In my opinion, most live releases fall into one of the two categories. There are packages that attempt to convey the feeling of actually being present at the artist's show, presenting blistering versions of familiar songs and perhaps even bringing new life to tried-and-true tracks through experimentation, alternate arrangements, or energy superseding the studio versions. Iron Maiden's "Live After Death" and Judas Priest's "Unleashed in the East" stand as two of the most celebrated live albums of all time because of this synergy between powerful setlists, audience participation, and inspired performances by band firing on all cylinders.
And then, there are albums released to fill a void in the artist's discography between proper releases, to document a particularly notable event in the artist's history, to present an alternate version of "best-of" package, or, worse yet, to fulfill contractual obligations. While Hammerfall's "Gates of Dalhalla" aspires to greatness, its polished nature works against it, sometimes making it sound more like a greatest hits package and ultimately resulting in an enjoyable, but not essential release.
From the beginnings of Hammerfall's rise to prominence in the late 1990s, the band has excelled at taking every cliché of power and traditional metal and tweaking the result just enough to result in a fresh, original sound. Fifteen years and eight full-length albums later, the formula still works, as evidenced by the band's continued popularity, and the song selection on "Gates of Dalhalla" is a testament to the music's staying power. The show's setlist reads like a collection of Hammerfall's greatest hits, representing all eight albums with favorites such as "Heeding the Call", "Glory to the Brave", "Fury of the Wild", and many others played alongside material from the band's most recent album "Infected". If anything, the placement of songs proves that the core style of Hammerfall did not change all that much since 1997, with the sole exception being the opener "Patient Zero" due to its brooding, doom-infused bulk.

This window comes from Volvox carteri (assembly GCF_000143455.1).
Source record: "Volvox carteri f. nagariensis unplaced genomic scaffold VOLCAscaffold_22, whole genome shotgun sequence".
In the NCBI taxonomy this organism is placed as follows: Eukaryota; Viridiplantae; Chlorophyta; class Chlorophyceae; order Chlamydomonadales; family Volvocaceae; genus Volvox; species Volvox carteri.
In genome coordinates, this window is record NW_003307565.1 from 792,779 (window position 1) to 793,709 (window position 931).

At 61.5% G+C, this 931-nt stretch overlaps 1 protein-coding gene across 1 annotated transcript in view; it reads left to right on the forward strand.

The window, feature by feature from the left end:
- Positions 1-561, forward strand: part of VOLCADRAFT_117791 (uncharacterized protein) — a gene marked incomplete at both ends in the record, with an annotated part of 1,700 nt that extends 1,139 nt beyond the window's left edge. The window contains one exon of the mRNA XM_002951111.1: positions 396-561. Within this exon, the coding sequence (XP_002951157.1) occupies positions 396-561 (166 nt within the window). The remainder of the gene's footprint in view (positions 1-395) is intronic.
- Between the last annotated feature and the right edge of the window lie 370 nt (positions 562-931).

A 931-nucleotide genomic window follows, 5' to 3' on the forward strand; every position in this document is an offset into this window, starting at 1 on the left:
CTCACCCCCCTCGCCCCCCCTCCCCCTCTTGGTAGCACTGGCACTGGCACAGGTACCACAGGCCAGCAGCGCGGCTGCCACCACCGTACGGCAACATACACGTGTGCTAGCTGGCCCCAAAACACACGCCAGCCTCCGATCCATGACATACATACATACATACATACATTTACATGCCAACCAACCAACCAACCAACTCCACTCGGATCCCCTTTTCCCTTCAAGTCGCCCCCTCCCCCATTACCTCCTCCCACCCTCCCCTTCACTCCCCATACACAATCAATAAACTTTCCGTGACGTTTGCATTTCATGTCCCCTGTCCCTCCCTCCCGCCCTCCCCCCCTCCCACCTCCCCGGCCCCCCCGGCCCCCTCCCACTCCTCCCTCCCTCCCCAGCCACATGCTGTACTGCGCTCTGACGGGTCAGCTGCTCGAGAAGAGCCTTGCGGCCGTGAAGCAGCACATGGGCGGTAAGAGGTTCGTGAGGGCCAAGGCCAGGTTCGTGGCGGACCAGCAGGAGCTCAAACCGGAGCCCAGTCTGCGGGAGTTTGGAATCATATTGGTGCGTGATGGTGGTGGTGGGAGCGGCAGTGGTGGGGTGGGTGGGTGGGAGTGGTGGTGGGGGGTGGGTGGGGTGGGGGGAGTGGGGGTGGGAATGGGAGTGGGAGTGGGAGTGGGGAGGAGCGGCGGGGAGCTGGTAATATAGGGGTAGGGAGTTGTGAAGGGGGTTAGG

The band plays like consummate professionals, and the crystal-clear sound makes most performances almost indistinguishable from studio versions. Vocalist Joacim Cans is in fine form, effortlessly reaching for the high notes and even leading a choir on rendition of classical piece "O Fortuna". For this performance, the band was able to secure guest appearances from several former members, including former In Flames guitarist Jesper Stormblad, former Hammerfall guitarist Stefan Elmgren, and vocalist Mikael Stanne of Dark Tranquillity (who, as I understand, was the original Hammerfall vocalist). Stanne's takeover of lead vocal duty for "Steel Meets Steel" results in an interesting version of a classic track, as his more aggressive (yet still mostly sung) approach turns up the song's energy.
Unfortunately, herein lies the biggest problem of "Gates of Dalhalla". There are not enough moments where the band completely lets loose and adds something new to the songs, instead opting for faithfully recreating the album. My version of "Gates of Dalhalla" is audio-only, so this issue might be less prominent on a DVD/Blu-Ray release, but the live album sounds so polished that it fails to convey the energy one must have felt at that show. The audience participation parts are mixed so low that crowd sing-alongs are almost inaudible in some parts, and stage banter is kept to a minimum until fairly late in the show. As a result, album does not convey the feeling of an interactive presentation. Some songs actually fade in at the beginning or fade out at the end, furthering the atmosphere of a greatest hits package.
As a best-of collection, "Gates of Dalhalla" is more than satisfactory. It is a good starting point for anyone curious about Hammerfall, and is a solid career retrospective and a historical memento for the band. As a live album, it falls short of greatness, although it does have several interesting moments and nods to the band's past. While not an essential purchase, "Gates of Dalhalla" is a great alternative to a greatest hits package, and an entertaining release in its own right.